Koita was perhaps the least ineffective of the initial trio, managing 1.0 headers on goal/90 in a limited 700 minutes.

But the most effective replacement came from within – Shane Duffy has doubled his headed attempts /90 output this year (from 0.7/90 to 1.4/90) in more than double the playing time too.
Unfortunately Duffy is a central defender.
This obviously means his threat and support to Rhodes is limited to pretty much set pieces only.

Rhodes has done his part, seeing his headed attempts increase by almost a third from last season, but without an effective strike partner for most of the season it’s been a lonely time for him and opposing teams have been able to focus their defensive tactics on shutting him down, without a proficient partner in crime to worry about.

All of which means his actual foot-based attempts have dropped by almost a full shot /90.
And yet Rhodes remained, to all intents and purposes, Blackburn’s top shot taker this season.

The Middlesbrough dilema

So was it still a risk for Middlesbrough to go after Rhodes? Yes. I was querying it myself, especially at the sums involved.
But taking this wider range of data into mind I believe it was a far more calculated risk  – along with a lot of hope/expectation that in a better playing environment Rhodes would return to his form of the previous few years.
He’s a proven goalscorer at this level and clearly Middlesbrough believe in that record rather than half a season in a poorly functioning attack - this is obviously evidenced by the £2m of performance related payments in the deal.

And while the cash may seem a large sum, it’s worth remembering Rhodes was bought by Blackburn for £8m and is still only 26 – pretty much in the prime of his career for the next few years.
So yes, a gamble, but not as big a gamble as it seemed at the time I would suggest.

And the question that follows of course… has he performed as Middlesbrough expected?

Well, we know he’s had trouble finding the net, scoring just his second goal this last weekend against QPR, but what about his other numbers?

Well, believe it or not, this radar is probably prettier viewing than the previous one.
Yes, his conversion% and shooting% are through the floor, but his shots/90 is through the roof - he’s managed to out-perform both those seasons at Blackburn considerably.

This is just a small sample size so far and of course Middlesbrough would have expected a few more goals from their (potentially) £11m man, but he certainly seems to be putting in the work and getting the chances, it’s just a matter of a couple falling right for him I suspect.

Here are some more of Jordan Rhodes numbers over the last three seasons to give you an idea of his production at Middlesbrough:

Football is not an exact science as we all know, but after looking at this data so far I think Middlesbrough fans should be a lot happier about their investment.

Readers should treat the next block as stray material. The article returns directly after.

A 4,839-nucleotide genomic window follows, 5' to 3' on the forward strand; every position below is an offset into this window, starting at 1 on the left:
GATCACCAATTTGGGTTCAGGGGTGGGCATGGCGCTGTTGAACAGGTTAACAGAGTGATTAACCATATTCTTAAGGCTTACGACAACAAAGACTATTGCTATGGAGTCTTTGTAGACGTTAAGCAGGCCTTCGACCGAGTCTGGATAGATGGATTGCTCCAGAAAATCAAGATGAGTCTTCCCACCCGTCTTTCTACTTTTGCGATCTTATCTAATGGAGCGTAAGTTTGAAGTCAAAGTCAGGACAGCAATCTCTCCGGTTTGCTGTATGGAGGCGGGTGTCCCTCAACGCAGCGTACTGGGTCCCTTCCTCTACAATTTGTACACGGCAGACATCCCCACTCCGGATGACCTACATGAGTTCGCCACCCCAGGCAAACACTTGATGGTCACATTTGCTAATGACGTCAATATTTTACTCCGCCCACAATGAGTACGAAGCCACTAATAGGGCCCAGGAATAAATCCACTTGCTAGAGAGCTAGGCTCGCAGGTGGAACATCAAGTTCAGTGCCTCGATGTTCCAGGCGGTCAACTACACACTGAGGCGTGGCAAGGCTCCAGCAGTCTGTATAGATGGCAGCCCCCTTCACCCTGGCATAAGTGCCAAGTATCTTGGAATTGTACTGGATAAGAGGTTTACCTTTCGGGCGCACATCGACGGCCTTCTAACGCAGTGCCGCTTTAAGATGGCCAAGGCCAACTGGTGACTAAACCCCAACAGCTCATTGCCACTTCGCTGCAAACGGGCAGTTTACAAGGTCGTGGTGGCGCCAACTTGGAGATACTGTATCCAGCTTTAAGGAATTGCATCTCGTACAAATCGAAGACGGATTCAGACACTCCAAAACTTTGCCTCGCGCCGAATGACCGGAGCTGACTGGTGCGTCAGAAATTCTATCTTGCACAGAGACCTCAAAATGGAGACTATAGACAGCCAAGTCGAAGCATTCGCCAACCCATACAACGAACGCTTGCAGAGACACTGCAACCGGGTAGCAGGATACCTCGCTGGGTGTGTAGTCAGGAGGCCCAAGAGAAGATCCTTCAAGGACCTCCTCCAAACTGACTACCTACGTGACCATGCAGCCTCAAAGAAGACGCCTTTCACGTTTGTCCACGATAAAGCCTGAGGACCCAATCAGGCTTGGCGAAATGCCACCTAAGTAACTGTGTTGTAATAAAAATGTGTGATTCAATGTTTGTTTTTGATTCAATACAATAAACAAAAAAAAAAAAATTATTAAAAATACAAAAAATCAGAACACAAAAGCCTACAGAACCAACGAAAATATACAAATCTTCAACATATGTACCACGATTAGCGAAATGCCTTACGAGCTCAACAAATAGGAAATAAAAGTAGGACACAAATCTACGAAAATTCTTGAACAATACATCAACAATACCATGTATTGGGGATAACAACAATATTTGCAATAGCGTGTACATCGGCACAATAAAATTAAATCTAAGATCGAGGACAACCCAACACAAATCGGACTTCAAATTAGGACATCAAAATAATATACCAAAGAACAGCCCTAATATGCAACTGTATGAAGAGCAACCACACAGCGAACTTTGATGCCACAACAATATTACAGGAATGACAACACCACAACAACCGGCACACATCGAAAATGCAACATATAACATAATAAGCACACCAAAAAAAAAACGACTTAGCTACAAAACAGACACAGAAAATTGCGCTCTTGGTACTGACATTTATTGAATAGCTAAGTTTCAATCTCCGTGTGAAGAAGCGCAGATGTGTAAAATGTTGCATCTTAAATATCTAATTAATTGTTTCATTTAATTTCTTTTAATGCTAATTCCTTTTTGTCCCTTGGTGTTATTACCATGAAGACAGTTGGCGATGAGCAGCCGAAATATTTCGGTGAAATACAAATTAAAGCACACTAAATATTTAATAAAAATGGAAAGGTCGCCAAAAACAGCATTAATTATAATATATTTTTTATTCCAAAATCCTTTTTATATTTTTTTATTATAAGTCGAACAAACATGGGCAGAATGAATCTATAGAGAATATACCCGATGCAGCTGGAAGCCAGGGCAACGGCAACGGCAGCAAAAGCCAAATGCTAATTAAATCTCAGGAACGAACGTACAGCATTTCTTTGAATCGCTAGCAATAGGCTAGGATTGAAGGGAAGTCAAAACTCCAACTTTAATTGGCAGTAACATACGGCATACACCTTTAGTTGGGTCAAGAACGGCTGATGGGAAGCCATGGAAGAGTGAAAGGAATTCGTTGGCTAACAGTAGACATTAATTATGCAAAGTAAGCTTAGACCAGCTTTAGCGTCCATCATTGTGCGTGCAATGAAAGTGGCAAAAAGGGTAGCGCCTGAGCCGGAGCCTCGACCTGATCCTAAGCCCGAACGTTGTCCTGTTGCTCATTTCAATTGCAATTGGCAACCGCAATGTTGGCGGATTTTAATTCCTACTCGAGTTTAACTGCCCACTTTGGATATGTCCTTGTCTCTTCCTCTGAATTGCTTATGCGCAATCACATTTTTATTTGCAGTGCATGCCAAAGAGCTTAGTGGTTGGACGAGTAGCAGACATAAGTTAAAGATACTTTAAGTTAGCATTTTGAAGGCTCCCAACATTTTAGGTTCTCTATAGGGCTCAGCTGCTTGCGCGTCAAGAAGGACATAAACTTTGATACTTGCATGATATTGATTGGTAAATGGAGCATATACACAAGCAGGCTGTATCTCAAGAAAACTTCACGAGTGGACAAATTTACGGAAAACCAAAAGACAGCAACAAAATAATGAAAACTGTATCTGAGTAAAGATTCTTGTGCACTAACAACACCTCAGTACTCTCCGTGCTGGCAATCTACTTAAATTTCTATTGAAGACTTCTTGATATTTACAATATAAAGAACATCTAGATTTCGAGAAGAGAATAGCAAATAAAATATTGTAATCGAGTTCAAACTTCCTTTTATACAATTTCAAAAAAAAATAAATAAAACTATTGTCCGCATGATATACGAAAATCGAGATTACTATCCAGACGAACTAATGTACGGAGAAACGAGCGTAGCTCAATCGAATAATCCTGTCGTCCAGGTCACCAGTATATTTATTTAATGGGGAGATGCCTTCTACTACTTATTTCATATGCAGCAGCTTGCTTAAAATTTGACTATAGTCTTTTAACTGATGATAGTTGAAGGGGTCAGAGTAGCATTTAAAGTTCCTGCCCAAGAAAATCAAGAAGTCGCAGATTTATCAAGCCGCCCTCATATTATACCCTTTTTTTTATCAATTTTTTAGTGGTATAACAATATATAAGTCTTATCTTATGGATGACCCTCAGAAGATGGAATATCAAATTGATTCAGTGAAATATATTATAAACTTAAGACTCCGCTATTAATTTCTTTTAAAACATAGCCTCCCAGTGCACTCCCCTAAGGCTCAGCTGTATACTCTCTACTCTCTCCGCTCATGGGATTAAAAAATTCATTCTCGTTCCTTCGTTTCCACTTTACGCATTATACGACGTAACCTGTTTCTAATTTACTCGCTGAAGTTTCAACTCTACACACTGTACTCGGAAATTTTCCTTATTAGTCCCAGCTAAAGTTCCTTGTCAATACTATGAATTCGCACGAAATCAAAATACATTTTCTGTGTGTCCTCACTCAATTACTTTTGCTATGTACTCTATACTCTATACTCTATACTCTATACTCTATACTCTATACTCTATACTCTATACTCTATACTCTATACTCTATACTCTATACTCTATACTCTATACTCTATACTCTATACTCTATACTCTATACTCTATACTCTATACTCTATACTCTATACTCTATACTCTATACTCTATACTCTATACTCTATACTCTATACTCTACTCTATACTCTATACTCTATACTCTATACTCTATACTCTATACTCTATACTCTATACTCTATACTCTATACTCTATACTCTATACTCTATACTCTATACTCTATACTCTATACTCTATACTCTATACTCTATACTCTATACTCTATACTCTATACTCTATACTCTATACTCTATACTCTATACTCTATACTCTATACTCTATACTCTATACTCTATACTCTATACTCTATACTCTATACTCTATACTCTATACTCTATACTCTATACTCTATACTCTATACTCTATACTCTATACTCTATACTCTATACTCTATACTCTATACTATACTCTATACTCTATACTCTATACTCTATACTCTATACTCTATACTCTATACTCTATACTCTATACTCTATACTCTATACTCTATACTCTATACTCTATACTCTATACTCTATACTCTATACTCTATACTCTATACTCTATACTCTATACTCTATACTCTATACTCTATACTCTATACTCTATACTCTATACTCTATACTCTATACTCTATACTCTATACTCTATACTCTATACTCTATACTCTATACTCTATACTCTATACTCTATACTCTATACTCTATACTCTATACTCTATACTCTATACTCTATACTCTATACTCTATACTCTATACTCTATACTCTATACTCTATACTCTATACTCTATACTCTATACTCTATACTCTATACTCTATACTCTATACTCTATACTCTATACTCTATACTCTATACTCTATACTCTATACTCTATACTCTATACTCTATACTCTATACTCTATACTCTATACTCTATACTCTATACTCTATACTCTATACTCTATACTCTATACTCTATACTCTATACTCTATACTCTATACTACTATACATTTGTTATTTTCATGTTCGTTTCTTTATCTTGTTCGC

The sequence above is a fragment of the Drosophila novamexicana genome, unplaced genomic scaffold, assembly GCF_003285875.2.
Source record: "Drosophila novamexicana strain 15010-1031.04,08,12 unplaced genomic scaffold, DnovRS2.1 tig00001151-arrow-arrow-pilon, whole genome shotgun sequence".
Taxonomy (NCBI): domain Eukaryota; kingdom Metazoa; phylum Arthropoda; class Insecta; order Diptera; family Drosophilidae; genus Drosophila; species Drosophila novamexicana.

Perhaps a slightly scuffed shot bobbling over the goalkeeper after a defensive howler (as it did at Loftus Road) is just what Rhodes needs to get himself going again.

Finally, I'd just like to add that of course I don't have access to as much data on the subject as I'd like and with Ted's experience at Brentford I'm sure he picked up some deeper data of Rhodes than just this.
Also thanks to the StatsBomb teams for sharing the radar drawing tool with me too.

And if anyone is interested, the list of Blackburn's top shooters this season is an interesting one to say the least and speaks volumes about why the club finds itself well off the pace despite good shot share numbers.

Blackburn top shot takers this season (min 300 mins) Age Position (s) Apps Mins Total/90 Out Of Box/90 Six Yard Box/90 Penalty Area/90
Bangaly-Fodé Koita 25 AM(LR), FW 14 702 2.7 0.8 0.3 1.7
Jordan Rhodes 26 FW 25 2179 2.6 0.3 0.5 1.9
Tony Watt 22 FW 9 379 2.4 0.5 0.2 1.7
Chris Brown 31 FW 13 474 2.1 0.4 0.4 1.3
Ben Marshall 24 D, M(LR) 37 3234 1.9 1.3 - 0.6
Shane Duffy 24 D(C) 37 3251 1.8 0.2 0.1 1.5
Simeon Jackson 29 AM(L), FW 11 316 1.7 0.6 0.6 0.6
Jordi Gómez 30 D(C), M(CLR), FW 12 896 1.7 1 0.1 0.6
Tom Lawrence 22 AM(CLR), FW 21 1188 1.7 0.7 0.1 0.9
Danny Graham 30 AM(L) 11 965 1.5 0.1 0.1 1.3
Chris Taylor 29 AM(CR) 12 557 1.5 0.3 - 1.1
Craig Conway 30 AM(LR) 31 2478 1.3 0.8 - 0.5
Elliott Bennett 27 D(CR), M(CLR) 15 1042 1.2 0.7 - 0.5
Elliott Ward 31 D(CL), DMC 4 301 1.2 - - 1.2
Hope Akpan 24 DMC 31 2496 1.2 0.4 0.1 0.6
Darragh Lenihan 22 DMC 16 1152 1.2 0.8 - 0.4
Matt Grimes 20 Midfielder 8 385 1.2 1.2 - -
Nathan Delfouneso 25 AM(LR), FW 15 727 1.1 0.4 - 0.7
Corry Evans 25 DMC 26 2028 0.9 0.6 - 0.3